These days, nerds are everywhere. Twitter profiles proclaiming oneself as a nerd abound. Ironic nerd eyeglasses have been popularized by celebrities and adopted by the masses. There’s even a nerd dating website, and I swear at least one of your colleagues is on it. I wouldn’t even be surprised if Nerd candy made a comeback. Blue tongues for everyone!
No longer confined to dusty basement computer labs and all-night LAN parties, one would imagine that the great 21st century nerd outage would result in all of us getting a little smarter when it comes to all things techy. Right? Wrong. Here are 10 things I’ve learned from having my very own live-in nerd. These may sound basic, but they’ve eliminated 90% of my tech problems over the past seven years.
- When there’s an update, do it. It sounds silly, but I used to think that those little updates that pop up on your computer were more suggestions than mandates. I’d always push them off until later, thinking “When I really need it, the computer will force me to do it.” Guess what? It turns out that’s not true! Doing the basic updates makes a big difference in how well your computer works. Shocker.
- When in doubt, restart. One of Scott’s colleagues gives the following default computer advice to family members who call for computer help: “Restart 3 times then call me if it’s still not working.” Ha! Three times sounds a bit excessive to me (think he’s just trying to avoid the work?!?), but it’s amazing how often a simple restart can fix a phone, computer, cable box, or whatever other technological device that’s pissing you off.
- Back up your work. No, this doesn’t mean buying 500 CDs and then putting one of your folders on each of them. Get an external hard drive, plug it in every couple of weeks and you’re good to go. I also love Dropbox, a free service that lets you save and access files from multiple computers. It’s not good for backing up your whole computer, but if you only care about a folder’s worth of documents/photos, it might be the best route for you.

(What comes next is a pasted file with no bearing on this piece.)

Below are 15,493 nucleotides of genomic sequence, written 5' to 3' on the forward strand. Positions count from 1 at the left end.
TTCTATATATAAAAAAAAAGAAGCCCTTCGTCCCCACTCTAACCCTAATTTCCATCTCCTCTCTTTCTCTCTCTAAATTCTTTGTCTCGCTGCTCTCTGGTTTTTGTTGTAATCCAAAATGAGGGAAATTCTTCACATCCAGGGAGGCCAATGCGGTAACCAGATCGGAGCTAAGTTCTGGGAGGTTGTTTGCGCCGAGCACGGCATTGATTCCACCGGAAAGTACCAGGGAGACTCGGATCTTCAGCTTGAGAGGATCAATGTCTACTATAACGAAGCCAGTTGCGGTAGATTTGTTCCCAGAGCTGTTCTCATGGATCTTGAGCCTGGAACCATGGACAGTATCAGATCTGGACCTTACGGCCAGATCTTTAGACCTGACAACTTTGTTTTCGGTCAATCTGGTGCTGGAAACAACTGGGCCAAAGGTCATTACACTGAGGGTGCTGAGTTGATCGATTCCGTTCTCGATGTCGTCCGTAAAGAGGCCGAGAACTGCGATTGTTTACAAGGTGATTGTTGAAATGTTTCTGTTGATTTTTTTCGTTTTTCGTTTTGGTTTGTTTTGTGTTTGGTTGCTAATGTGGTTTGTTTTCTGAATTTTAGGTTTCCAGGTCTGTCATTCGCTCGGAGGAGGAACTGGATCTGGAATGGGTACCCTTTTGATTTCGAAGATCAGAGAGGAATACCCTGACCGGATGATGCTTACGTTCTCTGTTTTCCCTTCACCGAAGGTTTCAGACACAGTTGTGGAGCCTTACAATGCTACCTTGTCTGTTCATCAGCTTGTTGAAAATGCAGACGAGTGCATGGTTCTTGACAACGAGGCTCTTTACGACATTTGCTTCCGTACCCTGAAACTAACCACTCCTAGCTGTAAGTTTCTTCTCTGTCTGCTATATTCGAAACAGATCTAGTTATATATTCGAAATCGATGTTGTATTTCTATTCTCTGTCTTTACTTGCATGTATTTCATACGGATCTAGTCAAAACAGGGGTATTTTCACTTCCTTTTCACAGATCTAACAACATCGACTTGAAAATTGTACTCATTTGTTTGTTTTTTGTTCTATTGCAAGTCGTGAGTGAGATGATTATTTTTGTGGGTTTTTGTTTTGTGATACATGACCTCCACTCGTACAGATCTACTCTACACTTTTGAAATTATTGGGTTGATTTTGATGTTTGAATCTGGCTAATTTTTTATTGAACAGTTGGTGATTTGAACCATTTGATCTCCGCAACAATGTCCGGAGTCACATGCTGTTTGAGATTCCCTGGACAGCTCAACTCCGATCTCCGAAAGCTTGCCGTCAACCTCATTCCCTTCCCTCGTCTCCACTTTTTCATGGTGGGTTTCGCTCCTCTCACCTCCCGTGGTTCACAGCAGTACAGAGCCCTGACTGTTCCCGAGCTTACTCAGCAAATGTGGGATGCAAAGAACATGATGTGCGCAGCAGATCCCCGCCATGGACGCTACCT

- Don’t be afraid to Google it. The IT people from my company once worked for 4 hours and couldn’t find a lost document I’d spent hours working on. I was heartbroken. Scott came to the office, Googled the problem, and found the solution in five minutes. So often we think of Googling basic information but get intimidated to do it when it comes to technical issues. Don’t fall into this trap! Nerds like to post solutions on Web message boards because it makes them look cool. Use this to your advantage.
- Mix up your passwords. Did you know it’s not cool to use the same password for all your accounts? Apparently it’s a major nerd violation. Make sure to mix up your passwords or use a password memory tool like LastPass to really secure your accounts. Bonus nerd points if you do the latter.
- Sometimes it’s best to start fresh. If you’re having computer problems, sometimes the best thing is to totally wipe out everything on it and start over with a clean slate. Of course, this is a lot easier to do if you’re already following #3.
- It’s worth it to invest in good technology. Technology is like anything else in life: you get what you pay for. If you want a reliable computer that’s going to last more than a few years, don’t expect to get it at an open box sale at Wal-Mart. If you invest in quality technology up front, it will pay off in the long run.
- Use the free tools available. Between LastPass, DropBox, EverNote, Xmarks, Google Docs, RunKeeper, etc. there are tons of free tech tools that not only make your life easier, but more secure. Take a look at the “top free apps” listing on your phone and check out Lifehacker’s app directories every so often. If anything looks interesting to you, try it out. If it sucks you can just delete it and blame me. What’ve you got to lose?
- If you don’t know what it is, don’t click on it. This should go without saying, but if you don’t know the person sending you a link, don’t click on it. If you do know the person but they don’t sound like themselves or they’re sending you something out of character, don’t click on it. You can usually tell if a message is fishy if the text sounds canned or there’s no personalized greeting. When in doubt, send a separate message to the person telling them about the message you received and asking if it’s legit. Don’t risk getting a virus.
- Don’t be scared. So many people have a guttural fear of technology—a fear of doing something wrong and messing up the whole computer or phone in the process. The truth is that it’s pretty hard to do anything that would permanently damage a computer or phone. Don’t be afraid to play around with things, make mistakes, and then figure out how to fix them. That’s how you learn. Who knows – if things really go wrong, you might just ask a guy in a bar to help you fix it and end up meeting your husband.